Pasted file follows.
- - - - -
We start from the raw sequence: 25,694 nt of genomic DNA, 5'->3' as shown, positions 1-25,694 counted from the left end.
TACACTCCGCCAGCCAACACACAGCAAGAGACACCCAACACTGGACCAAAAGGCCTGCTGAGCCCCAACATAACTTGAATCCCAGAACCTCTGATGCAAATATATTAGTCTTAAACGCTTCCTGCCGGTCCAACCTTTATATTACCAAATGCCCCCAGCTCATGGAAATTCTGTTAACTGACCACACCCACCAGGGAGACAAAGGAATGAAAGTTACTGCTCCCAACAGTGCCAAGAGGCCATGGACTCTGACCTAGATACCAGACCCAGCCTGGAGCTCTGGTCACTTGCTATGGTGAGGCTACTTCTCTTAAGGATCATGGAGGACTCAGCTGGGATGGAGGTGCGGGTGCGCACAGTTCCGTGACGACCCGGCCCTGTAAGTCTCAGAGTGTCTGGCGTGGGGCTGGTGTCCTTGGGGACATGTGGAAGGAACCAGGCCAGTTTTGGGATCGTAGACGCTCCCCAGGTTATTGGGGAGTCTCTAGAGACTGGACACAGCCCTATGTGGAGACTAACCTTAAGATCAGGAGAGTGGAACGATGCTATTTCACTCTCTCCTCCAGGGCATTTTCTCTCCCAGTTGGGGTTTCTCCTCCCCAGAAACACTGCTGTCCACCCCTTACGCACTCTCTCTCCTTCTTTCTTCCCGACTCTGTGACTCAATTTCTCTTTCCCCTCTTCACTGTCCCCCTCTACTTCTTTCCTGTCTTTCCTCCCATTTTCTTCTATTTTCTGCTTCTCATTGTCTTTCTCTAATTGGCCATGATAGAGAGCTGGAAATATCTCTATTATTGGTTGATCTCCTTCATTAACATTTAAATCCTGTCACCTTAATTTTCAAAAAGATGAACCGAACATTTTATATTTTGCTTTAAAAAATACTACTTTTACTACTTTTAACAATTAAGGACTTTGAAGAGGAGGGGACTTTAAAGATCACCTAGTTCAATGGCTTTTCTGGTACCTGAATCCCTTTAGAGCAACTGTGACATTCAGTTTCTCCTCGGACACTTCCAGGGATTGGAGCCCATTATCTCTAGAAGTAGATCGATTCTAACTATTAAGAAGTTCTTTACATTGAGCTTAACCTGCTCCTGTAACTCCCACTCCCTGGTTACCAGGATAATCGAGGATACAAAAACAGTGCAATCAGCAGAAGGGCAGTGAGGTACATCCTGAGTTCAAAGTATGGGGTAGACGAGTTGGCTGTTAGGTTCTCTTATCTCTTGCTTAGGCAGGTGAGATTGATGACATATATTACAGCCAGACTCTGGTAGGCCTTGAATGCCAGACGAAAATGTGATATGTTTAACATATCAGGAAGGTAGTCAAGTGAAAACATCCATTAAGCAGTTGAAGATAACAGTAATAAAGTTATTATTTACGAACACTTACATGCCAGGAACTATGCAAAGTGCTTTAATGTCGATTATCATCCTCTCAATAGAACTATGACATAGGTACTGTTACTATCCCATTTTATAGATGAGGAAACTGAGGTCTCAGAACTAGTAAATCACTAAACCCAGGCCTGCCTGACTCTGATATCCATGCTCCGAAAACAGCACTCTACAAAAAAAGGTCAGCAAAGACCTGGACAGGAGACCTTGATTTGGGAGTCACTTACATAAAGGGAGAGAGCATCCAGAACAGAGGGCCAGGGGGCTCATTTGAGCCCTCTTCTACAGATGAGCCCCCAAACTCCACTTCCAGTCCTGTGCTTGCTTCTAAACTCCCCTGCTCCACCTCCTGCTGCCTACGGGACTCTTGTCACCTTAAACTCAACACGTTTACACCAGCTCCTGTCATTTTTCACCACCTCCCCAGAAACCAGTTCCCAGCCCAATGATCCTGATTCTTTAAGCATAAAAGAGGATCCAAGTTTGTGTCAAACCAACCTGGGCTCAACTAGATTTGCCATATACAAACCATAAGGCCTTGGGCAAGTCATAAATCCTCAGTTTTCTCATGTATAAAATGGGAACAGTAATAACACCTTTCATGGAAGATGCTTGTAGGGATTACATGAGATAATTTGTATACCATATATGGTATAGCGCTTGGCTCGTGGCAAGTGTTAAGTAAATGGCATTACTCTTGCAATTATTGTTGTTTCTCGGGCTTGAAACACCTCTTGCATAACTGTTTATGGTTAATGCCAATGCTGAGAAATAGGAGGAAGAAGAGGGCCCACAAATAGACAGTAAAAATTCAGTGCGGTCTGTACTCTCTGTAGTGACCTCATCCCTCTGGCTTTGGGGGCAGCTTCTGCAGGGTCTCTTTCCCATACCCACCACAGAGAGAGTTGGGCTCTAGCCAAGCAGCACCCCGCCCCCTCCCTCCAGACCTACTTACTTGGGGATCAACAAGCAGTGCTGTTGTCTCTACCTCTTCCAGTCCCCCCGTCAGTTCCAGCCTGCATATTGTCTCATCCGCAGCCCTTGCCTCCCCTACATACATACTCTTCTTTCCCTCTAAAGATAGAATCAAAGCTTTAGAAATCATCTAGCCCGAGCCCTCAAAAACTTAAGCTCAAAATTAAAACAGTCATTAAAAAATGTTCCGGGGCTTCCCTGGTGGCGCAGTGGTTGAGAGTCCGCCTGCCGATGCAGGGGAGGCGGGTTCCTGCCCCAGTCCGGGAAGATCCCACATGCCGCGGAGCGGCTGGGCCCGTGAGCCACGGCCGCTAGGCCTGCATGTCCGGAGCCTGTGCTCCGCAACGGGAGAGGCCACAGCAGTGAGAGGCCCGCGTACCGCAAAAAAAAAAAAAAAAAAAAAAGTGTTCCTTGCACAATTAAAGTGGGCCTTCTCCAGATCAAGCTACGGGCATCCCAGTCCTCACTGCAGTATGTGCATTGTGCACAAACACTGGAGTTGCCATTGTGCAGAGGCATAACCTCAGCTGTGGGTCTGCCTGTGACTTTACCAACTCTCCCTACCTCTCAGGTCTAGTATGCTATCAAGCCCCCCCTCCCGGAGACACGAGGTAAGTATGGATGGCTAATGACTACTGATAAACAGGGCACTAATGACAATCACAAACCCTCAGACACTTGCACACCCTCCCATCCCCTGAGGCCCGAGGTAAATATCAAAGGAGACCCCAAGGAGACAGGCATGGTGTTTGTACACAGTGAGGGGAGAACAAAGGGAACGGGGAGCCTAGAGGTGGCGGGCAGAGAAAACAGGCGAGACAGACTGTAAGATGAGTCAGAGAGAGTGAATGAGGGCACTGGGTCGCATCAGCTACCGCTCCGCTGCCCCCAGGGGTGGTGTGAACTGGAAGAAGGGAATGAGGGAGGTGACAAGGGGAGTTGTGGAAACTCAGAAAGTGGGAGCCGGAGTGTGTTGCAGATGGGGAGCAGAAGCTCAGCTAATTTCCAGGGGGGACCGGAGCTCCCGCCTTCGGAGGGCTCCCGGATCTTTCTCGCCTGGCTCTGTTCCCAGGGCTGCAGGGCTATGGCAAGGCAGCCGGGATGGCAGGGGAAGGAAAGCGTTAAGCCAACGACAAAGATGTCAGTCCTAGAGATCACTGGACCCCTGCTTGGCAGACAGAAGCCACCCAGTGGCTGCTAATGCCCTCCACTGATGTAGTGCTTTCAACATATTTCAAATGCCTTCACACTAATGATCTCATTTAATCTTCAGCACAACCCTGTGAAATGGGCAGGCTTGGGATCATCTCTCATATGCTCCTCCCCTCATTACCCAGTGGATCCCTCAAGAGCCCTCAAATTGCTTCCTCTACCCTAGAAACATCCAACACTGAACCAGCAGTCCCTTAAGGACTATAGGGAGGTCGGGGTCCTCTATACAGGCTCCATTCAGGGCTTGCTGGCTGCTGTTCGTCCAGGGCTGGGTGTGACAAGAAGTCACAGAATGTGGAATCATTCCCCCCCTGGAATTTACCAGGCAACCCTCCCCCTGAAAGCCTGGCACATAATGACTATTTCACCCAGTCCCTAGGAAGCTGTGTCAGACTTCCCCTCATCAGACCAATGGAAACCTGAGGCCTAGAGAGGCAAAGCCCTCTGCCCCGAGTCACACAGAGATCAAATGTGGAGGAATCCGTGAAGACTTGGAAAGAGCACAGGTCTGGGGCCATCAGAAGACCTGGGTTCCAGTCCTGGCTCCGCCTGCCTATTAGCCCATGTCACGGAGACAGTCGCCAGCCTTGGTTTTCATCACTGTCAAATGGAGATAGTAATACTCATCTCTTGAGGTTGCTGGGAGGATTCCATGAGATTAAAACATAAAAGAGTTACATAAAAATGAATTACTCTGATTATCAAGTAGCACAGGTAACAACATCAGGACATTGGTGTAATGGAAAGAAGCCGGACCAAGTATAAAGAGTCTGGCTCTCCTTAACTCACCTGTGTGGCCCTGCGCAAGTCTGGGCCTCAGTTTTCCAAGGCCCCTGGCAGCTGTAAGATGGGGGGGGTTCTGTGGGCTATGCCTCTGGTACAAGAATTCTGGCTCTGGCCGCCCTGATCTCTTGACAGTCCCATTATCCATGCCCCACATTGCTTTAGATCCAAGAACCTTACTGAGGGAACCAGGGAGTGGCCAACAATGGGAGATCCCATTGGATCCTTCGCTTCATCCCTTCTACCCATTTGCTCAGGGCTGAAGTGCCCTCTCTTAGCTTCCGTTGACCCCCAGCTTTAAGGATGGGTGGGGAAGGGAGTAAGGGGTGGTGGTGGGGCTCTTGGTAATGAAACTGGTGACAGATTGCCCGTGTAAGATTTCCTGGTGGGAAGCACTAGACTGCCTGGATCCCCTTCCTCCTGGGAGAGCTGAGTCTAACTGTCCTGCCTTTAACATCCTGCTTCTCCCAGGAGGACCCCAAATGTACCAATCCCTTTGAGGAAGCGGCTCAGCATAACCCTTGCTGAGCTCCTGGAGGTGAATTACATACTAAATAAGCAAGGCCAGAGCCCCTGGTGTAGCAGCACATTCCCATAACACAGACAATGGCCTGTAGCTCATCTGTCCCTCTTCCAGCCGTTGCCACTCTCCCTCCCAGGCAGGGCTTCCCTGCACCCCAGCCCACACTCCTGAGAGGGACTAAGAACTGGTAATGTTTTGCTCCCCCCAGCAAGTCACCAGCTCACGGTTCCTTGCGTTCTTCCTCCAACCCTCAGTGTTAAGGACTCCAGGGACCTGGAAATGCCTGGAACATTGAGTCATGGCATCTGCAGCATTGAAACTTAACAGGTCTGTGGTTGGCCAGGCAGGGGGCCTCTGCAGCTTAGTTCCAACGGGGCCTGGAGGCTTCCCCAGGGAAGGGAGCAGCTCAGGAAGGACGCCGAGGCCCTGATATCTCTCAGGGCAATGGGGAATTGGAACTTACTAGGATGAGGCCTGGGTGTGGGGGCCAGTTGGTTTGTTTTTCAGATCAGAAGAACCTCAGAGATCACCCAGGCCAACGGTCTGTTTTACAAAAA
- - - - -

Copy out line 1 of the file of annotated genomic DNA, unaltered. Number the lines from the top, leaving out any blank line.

We start from the raw sequence: 25,694 nt of genomic DNA, 5'->3' as shown, positions 1-25,694 counted from the left end.